In the latest chapter of the fallout of portfolio manager Bill Gross’s exit from PIMCO, Gross is suing the asset manager for $200 million. Gross filed a complaint last week alleging that, “[d]riven by a lust for power, greed, and a desire to improve their own financial position and reputation at the expense of investors and decency, a cabal of [PIMCO] managing directors plotted to drive founder Bill Gross out of PIMCO in order to take, without compensation, Gross's percentage ownership in the profitability of PIMCO.” The complaint reveals that Gross received twenty percent of the firm’s entire profit sharing bonus pool each year.
The complaint also offers details into Gross’ view of his relationship with Mohmmed El-Erian, the former CEO of PIMCO. According to Gross, the relationship soured when “El-Erian sought to force PIMCO out of its core focus on bonds and related fixed income securities and instead become a general-purpose investment management firm offering stocks, commodities, real estate, and hedge fund-like products to investors” which Gross compared “to the extensive and varied menu at a Cheesecake Factory restaurant.” Gross alleges that he offered to step back from his role from PIMCO management committees in order to maintain El-Erian as a successor, but that El-Erian “was angry and apprehensive at the idea that he would have to bear sole responsibility (and blame) for the high-risk, high-fee investments he had expanded PIMCO into” and thus resigned.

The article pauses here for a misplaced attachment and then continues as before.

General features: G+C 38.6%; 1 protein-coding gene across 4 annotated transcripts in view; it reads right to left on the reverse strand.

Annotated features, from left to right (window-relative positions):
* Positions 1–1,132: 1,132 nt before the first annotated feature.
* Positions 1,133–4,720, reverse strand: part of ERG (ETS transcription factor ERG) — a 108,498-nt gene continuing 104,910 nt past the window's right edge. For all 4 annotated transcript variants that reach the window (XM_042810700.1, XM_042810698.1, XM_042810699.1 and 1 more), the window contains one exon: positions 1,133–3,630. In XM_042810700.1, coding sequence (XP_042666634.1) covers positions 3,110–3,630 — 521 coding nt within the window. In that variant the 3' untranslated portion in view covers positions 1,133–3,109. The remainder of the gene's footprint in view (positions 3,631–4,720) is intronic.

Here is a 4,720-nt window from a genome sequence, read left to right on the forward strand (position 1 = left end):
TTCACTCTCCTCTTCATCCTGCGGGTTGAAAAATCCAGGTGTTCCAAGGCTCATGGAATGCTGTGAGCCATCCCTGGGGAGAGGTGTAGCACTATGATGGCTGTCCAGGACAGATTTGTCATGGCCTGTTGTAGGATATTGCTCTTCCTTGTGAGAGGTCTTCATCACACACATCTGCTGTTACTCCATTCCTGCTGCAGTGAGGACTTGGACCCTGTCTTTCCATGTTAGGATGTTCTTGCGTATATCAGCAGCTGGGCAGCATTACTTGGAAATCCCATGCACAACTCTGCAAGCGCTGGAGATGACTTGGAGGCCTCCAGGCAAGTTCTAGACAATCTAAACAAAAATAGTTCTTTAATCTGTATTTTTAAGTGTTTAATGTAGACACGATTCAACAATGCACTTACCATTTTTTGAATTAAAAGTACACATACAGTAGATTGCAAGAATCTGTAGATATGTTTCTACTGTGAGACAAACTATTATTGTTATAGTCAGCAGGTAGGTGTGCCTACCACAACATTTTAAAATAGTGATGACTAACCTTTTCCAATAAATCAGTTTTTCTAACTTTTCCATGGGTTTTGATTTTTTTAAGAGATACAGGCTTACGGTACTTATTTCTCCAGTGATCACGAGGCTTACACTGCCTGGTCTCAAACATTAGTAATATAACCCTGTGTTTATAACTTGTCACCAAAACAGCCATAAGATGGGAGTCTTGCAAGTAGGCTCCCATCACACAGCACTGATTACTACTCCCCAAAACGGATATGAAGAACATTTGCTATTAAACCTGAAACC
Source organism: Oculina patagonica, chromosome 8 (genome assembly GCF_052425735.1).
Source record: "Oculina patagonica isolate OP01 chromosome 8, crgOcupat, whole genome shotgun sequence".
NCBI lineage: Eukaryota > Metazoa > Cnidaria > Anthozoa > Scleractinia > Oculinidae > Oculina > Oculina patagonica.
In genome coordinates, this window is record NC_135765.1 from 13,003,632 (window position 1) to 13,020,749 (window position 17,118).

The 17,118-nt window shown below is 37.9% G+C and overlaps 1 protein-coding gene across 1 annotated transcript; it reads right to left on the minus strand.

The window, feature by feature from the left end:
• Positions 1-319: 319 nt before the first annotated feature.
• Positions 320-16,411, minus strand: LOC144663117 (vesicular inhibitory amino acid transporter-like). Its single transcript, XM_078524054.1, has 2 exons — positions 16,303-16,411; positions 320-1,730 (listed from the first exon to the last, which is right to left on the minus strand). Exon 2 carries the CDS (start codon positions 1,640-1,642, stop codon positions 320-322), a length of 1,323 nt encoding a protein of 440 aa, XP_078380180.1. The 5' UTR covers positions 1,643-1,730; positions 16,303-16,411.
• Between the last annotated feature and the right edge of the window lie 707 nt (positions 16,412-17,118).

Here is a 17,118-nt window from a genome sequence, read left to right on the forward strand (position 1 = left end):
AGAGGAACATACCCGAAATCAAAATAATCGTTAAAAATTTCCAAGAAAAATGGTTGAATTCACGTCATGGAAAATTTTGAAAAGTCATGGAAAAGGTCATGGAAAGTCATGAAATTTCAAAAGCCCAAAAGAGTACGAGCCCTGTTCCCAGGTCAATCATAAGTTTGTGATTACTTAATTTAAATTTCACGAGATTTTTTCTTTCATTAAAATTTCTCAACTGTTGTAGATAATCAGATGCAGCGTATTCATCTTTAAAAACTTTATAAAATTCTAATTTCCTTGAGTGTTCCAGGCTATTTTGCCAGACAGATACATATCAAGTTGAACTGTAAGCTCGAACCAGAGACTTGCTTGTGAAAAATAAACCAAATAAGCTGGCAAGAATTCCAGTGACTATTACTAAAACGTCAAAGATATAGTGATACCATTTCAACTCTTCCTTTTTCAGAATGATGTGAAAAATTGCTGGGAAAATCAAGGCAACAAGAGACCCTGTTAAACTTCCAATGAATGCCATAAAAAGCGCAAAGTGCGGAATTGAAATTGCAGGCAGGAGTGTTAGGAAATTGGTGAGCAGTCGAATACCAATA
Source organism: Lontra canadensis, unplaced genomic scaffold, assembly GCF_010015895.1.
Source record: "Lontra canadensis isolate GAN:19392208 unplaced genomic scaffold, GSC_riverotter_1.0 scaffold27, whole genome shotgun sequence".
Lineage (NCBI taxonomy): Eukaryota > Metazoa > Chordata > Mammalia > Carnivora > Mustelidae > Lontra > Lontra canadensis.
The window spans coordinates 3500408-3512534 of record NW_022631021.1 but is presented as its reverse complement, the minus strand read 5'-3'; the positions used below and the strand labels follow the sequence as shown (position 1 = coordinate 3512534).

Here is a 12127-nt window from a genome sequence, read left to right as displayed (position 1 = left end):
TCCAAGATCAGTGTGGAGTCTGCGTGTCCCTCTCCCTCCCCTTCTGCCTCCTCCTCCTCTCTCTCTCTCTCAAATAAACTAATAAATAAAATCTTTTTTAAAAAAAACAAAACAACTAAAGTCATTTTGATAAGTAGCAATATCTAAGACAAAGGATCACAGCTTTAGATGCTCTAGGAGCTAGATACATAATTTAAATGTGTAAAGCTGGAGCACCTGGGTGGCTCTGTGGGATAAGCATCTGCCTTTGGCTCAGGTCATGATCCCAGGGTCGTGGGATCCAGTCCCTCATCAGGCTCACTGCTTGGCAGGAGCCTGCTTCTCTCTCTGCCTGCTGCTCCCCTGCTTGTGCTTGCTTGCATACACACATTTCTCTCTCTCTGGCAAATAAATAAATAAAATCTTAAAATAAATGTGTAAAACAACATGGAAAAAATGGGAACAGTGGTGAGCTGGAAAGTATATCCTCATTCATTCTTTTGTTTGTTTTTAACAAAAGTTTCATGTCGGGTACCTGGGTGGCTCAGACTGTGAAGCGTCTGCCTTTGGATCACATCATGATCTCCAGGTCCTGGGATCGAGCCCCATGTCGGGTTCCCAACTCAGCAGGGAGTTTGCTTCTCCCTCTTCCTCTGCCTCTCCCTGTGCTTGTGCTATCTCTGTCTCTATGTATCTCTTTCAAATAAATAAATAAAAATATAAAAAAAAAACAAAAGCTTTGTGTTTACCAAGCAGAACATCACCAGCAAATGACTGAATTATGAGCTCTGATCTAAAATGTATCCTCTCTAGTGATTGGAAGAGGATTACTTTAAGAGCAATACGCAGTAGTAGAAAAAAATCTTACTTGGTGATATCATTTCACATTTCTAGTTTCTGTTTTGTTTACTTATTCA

Shortly after El-Erian’s resignation, the Financial Times published a piece based on leaked information offering El-Erian’s side of the story. Gross alleges that while he sought to punish the source of the information, others in management sought to cover up the incident. The complaint asserts that “money-driven” executives then used El-Erian’s departure as “cover” to oust Gross. Gross claims that he clashed with other executives at least in part because he was “philosophically opposed” to a “high-risk, high-fee investment model” and criticized the executive in charge of PIMCO’s mutual fund complex who was “proud of his efforts to raise the annual fees on various funds, such as the Total Return Fund, through creatively labeling such fees “‘administrative costs.’”
According to the complaint, Gross reached an agreement to step back from management at PIMCO, turn over management of the flagship Total Return Bond Fund in exchange for managing a portfolio a tenth the size, and not set foot in PIMCO’s offices. Gross alleges that the CEO of Allianz, the parent company of PIMCO, agreed to the arrangement before subsequently yielding to the wishes of the PIMCO executives seeking to oust Gross.